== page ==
Deadline day again fails to match hype

American showman P.T. Barnum is credited with saying “there’s a sucker born every minute.”
Although it’s never been proven that he actually uttered those famous words, to me it widely describes the annual hype job that is the NHL trade deadline, especially in recent years.
Each February, it seems television networks and beat writers everywhere rant endlessly about big names that could be dealt, fuelling excitement for the day to build to ridiculous amounts.
I mean, why is there nearly 12 hours of live coverage on the major sports networks in Canada devoted to this day, complete with a cast of thousands as analysts?
Then when the majority of moves on deadline day end up being depth ones, with the number of trades itself decreasing over recent years, those watching end up becoming upset and declaring the deadline as the worst they’ve ever seen.
Yet without fail, the same cycle repeats itself year after year.
Sure, there was a time where blockbuster moves with big names almost always would take place, but that was in a different time and era entirely.
With a salary cap system now in place, you aren’t going to see teams throw money around like it was going out of style (okay, unless you’re the N.Y. Islanders, but I think there’s doubts that is actually a properly-run franchise—my apologies for the lone Islanders’ fan I have offended).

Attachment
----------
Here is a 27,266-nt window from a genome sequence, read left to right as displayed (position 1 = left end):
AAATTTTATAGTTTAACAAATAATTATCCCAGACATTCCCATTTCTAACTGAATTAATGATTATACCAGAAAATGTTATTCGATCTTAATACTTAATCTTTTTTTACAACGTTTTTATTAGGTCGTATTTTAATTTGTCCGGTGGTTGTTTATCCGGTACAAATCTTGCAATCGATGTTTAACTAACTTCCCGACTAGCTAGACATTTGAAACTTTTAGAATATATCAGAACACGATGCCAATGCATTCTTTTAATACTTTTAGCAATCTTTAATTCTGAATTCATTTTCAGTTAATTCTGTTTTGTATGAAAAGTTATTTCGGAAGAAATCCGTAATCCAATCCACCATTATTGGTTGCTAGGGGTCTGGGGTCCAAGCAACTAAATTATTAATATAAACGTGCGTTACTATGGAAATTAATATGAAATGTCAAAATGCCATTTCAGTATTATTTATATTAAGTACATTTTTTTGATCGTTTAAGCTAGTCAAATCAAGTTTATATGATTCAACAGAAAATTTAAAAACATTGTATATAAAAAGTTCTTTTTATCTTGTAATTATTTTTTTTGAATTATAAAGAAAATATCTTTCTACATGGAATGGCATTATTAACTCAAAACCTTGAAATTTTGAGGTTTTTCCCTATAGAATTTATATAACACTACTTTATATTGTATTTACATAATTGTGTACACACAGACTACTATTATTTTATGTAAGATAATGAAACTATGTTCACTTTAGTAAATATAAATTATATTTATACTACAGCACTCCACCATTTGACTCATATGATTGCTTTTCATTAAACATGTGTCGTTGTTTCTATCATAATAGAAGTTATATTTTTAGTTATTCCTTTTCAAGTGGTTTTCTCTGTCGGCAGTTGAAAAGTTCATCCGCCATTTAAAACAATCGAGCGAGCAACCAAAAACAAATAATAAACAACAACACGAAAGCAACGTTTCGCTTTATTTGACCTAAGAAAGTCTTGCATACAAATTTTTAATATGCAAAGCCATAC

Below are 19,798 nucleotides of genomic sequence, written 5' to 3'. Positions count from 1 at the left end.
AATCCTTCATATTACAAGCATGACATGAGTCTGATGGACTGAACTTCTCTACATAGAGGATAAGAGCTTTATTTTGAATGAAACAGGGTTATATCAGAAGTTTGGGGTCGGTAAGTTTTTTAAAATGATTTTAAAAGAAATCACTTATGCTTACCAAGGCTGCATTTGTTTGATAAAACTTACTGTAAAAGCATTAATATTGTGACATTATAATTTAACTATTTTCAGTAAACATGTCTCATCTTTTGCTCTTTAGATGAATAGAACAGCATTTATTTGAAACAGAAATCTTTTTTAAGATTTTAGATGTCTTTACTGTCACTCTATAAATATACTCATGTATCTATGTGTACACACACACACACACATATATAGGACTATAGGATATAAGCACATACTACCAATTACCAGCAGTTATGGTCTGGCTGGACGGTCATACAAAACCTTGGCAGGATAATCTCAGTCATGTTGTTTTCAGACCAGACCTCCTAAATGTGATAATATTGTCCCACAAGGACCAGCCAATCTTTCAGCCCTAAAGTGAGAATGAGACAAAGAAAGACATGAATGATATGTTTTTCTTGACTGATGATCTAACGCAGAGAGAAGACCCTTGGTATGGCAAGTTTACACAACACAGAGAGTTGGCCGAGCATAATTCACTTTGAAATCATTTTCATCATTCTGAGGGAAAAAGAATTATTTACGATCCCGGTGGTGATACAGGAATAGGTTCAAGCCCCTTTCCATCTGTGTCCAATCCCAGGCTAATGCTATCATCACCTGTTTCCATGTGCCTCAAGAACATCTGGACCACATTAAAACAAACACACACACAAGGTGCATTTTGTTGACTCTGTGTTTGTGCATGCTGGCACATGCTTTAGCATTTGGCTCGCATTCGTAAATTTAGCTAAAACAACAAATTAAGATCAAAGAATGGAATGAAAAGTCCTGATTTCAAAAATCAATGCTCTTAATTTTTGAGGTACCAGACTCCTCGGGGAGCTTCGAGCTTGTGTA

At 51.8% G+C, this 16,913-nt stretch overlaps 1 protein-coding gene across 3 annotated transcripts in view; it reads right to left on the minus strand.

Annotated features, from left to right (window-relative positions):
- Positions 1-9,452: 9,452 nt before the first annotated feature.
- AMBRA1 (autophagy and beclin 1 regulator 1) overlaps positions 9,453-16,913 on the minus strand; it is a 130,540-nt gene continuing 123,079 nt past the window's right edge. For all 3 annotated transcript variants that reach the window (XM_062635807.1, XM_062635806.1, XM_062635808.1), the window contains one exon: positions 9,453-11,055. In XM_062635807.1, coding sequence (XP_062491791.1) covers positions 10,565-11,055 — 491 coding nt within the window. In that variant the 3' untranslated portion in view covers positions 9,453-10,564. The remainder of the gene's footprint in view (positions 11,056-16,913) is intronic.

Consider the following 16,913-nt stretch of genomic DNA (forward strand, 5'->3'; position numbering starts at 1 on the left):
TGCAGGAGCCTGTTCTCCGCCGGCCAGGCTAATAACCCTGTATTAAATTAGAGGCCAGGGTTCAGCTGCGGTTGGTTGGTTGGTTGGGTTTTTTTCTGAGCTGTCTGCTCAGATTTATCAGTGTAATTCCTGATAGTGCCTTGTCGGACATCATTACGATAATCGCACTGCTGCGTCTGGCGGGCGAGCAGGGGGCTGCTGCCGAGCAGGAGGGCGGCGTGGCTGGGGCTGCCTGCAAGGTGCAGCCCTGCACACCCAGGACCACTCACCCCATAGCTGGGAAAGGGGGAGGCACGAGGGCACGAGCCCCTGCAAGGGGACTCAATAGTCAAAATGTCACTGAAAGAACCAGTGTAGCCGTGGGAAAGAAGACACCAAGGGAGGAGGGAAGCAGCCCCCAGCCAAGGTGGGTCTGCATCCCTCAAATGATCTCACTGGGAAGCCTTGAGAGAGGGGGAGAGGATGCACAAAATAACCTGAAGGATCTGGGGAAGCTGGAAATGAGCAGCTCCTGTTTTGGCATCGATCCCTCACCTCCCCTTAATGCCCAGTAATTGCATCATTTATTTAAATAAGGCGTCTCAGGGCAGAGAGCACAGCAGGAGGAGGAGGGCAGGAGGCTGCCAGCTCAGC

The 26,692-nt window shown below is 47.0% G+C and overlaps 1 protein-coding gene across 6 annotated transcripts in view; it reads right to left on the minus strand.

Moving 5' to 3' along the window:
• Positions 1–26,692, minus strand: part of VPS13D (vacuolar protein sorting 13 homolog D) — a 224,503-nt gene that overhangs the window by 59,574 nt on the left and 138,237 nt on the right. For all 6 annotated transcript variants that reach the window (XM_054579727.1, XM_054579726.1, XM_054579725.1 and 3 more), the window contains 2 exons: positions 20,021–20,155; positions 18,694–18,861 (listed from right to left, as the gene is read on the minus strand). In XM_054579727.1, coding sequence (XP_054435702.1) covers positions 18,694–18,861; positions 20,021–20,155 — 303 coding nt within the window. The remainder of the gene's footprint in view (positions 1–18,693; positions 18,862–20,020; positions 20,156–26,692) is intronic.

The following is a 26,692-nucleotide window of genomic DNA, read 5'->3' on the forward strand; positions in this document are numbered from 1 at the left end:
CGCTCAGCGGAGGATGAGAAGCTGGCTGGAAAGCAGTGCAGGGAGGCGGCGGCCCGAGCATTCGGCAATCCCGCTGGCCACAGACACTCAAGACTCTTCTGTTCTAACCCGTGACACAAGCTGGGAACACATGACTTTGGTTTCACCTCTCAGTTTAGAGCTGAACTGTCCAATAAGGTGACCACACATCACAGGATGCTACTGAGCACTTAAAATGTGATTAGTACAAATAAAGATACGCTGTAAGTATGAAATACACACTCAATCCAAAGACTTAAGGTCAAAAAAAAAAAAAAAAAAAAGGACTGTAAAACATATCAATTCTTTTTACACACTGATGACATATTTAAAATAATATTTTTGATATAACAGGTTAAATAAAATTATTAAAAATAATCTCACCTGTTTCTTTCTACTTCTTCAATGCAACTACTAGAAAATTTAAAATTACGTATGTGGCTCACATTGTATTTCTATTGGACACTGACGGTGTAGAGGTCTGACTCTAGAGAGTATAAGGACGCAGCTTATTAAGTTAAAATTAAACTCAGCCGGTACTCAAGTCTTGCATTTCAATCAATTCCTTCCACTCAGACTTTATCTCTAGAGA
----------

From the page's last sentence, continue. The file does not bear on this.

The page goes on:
At the same time, the moves a team usually is going to end up making are for a rental player for the playoff run, namely those who are going to have a contract expire at the end of the season.
While a player like Rick Nash being traded on Monday certainly would have been a huge deal, the fact of the matter is players with those lengthy contracts will be moved closer to the NHL entry draft in June.
All you have to do is go back to last year, when the Philadelphia Flyers practically held a full-fledged fire sale in the span of a few hours.
So why do we watch the trade deadline coverage all day at work (and if you said you didn’t, I know you are lying).
It’s simple. It’s because of hope.
As a fan of a particular team, we hope our team makes that move that brings us the Stanley Cup, and that we somehow acquire that big player that makes everyone take notice.
On Monday, that sort of thing didn’t happen. In fact, the biggest trade took place a few days prior when the Columbus Blue Jackets traded Jeff Carter to the L.A. Kings for Jack Johnson.
But unlike last year, when nothing of real note happened (quick, name a trade from last year’s deadline—I had to look to remember what happened as all I recalled from the top of my head was obscure goalie Anton Khudobin being dealt along with forward Dustin Penner), there was one deal of interest when top prospects Cody Hodgson and Zack Kassian were swapped by Vancouver and Buffalo.
For the hard-core hockey junkies, that certainly was a trade that made you stand up and take notice. But for casual observers, it hardly raised an eyebrow.
In reality, the real big day where anything can and will happen from now on is the “Free Agent Frenzy” on Canada Day, where the free agency window opens and teams try to snap those players who can fill those roles that need fixing for the next few seasons.
While it may lack the seemingly all-day coverage the trade deadline enjoys, those are the real moves that can make or break an organization for years to come.
Well, that and the NHL draft. But unless you’re the Detroit Red Wings, how many people get excited about a seventh-round draft pick from the Czech Republic these days?

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